Books by women I re-read and loved in 2015

I spent most of 2015 working on my dissertation, so I didn’t have a ton of extra time for reading new books–but during this process, I re-read a number of books I first encountered years ago. Man, do I ever love the books I am writing about. These novels continue to be my favorites!

The Unpossessed by Tess Slesinger. This 1933 novel follows a young couple who are active with a socialist group in the Great Depression. They struggle with their relative privilege in a time of privation, and flail a bit as they search for meaningful work–hey, rather like we do in the present day! The novel is frequently very funny–if you enjoyed skewering the left-leaning male intellectual in The Love Affairs of Nathanial P. then you’ll be amused at the comedic lack of self-awareness the Marxist men display here–but it is also bitterly sad, particularly in light of how modern and unchanged so much of it feels.

The Particular Sadness of Lemon Cake by Aimee Bender. I’ve read this maybe twice before, but I re-read it in one day and cried a little anyway. This novel is about a girl who develops the ability to taste emotions in food. When her mother bakes her a birthday cake, she is overwhelmed by her mother’s sadness and helplessness, and she turns to junk food to disconnect herself from these too-intimate insights into the emotional landscapes around her. As she gets older, she learns to manage it and can sort out the tastes of the tomato farmers and herb growers in a marinara sauce. It’s a whimsical premise taken quite seriously, and the result is a commentary not only on how we eat but how interconnected our lives are, how much we need those connections, but how hard it is to bear them.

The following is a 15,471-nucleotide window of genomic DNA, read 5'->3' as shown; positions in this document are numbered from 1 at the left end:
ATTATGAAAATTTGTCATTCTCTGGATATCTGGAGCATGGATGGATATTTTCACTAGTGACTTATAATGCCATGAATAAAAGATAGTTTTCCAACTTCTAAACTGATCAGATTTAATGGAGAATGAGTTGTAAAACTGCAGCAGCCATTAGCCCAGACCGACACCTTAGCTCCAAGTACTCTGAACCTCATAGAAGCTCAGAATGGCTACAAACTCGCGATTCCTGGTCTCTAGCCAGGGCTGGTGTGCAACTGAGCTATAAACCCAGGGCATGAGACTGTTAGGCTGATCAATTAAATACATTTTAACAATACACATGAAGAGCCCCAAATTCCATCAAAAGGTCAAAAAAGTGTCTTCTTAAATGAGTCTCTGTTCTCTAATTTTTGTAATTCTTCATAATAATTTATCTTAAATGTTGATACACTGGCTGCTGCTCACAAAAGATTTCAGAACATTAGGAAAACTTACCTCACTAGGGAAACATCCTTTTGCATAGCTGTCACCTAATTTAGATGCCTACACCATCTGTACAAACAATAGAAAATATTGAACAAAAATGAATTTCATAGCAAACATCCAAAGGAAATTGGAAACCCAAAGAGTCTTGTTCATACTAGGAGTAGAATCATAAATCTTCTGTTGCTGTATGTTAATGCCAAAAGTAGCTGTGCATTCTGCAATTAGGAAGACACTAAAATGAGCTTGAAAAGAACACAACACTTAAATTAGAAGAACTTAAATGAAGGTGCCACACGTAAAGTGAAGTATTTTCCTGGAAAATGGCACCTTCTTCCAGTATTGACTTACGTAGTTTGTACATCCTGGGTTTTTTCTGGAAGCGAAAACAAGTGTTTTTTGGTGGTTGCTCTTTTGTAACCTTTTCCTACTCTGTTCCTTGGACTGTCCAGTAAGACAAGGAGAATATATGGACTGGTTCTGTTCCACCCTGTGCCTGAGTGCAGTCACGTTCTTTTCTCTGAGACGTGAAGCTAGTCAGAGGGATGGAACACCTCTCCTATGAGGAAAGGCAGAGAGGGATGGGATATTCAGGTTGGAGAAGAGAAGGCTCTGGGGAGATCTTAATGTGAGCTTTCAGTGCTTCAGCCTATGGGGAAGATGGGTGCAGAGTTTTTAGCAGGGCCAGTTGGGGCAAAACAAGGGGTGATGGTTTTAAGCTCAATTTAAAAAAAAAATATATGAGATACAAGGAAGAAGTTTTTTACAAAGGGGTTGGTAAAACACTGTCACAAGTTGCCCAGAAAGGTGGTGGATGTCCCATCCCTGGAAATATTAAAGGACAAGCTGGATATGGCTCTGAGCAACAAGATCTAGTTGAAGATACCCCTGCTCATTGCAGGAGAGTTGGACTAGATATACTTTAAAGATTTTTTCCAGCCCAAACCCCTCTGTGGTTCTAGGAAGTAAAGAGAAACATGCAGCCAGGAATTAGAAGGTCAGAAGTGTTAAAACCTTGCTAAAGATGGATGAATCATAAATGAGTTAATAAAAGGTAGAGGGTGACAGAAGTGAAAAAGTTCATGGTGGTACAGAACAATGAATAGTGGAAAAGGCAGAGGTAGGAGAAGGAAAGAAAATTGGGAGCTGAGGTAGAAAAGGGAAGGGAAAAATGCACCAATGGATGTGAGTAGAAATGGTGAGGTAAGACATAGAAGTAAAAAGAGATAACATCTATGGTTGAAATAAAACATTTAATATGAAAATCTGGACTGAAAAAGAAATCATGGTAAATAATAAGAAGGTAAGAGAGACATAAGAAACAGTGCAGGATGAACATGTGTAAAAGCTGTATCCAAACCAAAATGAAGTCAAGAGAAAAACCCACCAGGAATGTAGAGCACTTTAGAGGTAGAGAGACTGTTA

Daniel Deronda by George Eliot. This novel has nothing to do with anything I was working on. I just had a hankering for something familiar in which I could learn something new, as is so often the case when one re-reads Middlemarch. Daniel Deronda was written later in Eliot’s life and, perhaps oddly, seems more morally rigid: Grandcourt is simply wicked without any of Bulstrode’s philantropy; Daniel and Rachel are pure and virtuous without Dorothea’s pride or character growth. But despite that and despite the book’s length, I was once again completely absorbed by Gwendolen’s rise and fall, Daniel’s yearning for a sense of cultural belonging, and all the glittering detail of their rather glamorous lives.